Roy survived but he never forgot this horrific scene of his companions dying in front of his surprised eyes in this way. Then he was transferred to a POW camp in Skines village along with 110 other Australian soldiers. Today it is a lovely place full of orange trees but back then, it was the new place of Roy and his comrades. His family back in Australia believed that he was dead due to a telegram sent from the HQ that he was missing in action. He stayed for two months in Skines and when the Germans asked for a cook he offered for the job. He had no idea of cooking but he had trousers with pockets. That means that he could steal food for him and his fellows. Ninety-four Australians transferred to Italy after the two months and Roy with 15 other transferred to Thessaloniki (North Greece) POW camp. After totally 4-5 months in Greece Roy was sent to a working camp in Munich.

His tireless spirit is leading him to escape Munich after one year of forced labor in the mines. He escaped on a train and he reached the Austrian boarders. His plan was to swim in the other side of the river but the Waffen SS caught him. The SS officer believed that he was a spy and transferred him to Bruno, Czechoslovakia as a political prisoner. He was about to be transferred to Auschwitz Birkenau but the Red Cross saved him last minute and sent him to Lamsdorff (Łambinowice), Poland.

Finally, Roy was sent to the famous Death Marches in the cold winter of 1945. He used to talk about the huge difficulties he faced in this period. His feet were always cold and they could not fit to his miserable shoes. He used to tie cloths and bags around his legs to keep them warm. After every stop he was begging his friends to leave him there. He couldn’t carry on! But fortunately his friends never abandoned him.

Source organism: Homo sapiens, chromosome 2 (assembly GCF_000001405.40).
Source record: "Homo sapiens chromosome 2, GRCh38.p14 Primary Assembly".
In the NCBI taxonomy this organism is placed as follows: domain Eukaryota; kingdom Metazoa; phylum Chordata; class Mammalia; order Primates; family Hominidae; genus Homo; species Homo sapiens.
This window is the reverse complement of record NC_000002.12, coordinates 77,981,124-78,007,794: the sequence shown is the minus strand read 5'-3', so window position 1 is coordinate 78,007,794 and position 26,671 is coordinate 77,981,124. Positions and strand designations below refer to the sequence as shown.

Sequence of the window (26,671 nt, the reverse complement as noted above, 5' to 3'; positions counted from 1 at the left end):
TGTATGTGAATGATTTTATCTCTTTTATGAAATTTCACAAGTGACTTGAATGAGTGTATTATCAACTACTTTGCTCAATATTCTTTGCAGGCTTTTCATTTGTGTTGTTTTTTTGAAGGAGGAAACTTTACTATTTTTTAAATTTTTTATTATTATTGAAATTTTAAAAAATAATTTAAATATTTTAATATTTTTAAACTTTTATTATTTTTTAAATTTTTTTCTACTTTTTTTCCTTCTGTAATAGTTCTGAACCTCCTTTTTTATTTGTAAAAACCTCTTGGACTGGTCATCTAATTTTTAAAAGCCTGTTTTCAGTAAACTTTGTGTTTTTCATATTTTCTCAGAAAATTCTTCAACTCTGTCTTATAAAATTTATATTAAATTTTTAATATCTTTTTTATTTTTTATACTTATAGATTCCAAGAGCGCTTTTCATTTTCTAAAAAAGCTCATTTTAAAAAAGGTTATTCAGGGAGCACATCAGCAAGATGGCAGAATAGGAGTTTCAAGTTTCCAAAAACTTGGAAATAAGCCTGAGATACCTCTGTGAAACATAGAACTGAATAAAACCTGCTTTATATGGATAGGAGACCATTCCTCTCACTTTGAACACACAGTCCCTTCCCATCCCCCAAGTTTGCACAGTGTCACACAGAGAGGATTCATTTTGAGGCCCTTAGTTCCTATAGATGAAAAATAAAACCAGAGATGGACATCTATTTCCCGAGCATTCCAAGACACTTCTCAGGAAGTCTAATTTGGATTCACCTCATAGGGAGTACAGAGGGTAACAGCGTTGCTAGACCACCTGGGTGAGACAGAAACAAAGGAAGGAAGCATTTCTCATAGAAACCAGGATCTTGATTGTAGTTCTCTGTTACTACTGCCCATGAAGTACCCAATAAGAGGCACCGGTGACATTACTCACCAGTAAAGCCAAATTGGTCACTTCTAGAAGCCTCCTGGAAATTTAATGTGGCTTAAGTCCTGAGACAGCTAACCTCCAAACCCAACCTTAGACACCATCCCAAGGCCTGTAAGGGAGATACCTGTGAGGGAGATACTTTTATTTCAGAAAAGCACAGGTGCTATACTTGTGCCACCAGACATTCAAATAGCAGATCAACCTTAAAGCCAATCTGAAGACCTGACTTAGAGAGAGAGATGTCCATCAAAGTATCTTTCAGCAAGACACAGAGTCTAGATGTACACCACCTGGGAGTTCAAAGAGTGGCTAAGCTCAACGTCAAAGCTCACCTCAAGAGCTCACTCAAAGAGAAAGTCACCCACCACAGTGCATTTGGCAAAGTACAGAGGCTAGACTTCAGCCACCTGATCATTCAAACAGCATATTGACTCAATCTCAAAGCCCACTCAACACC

He was liberated close to the French boarders and he recovered for a while in Eastborn, England. Roy lost half of his weight in four years of his capture and he was in a very bad condition.


A few months later, Roy went back to his family in Australia and became a policeman. He hated orders since the war but he gave a lot as an officer. He lived a good life, made family and he grew old. As everyone else he didn’t want to speak a lot about the war, but only a few things to his family. He passed away in 2011 at the age of 88 years old.

I’m more than grateful to meet his daughter Jan and follow together the footprints of her father in Crete. It was amazing and very moving to guide her around the places he was stepping 78 years before and share our stories together. I would like to thank Jan from the bottom of my heard for trusting me to research about her father, sharing his story with me and chose us for her tour. I would love to see her and her family again!!

*Note: All the above information were taken from Mrs Jan, daughter of Roy East, during a quick interview after our tour we had on May 9th 2019. The above story is anecdotal and all the information based on Roy East’s stories.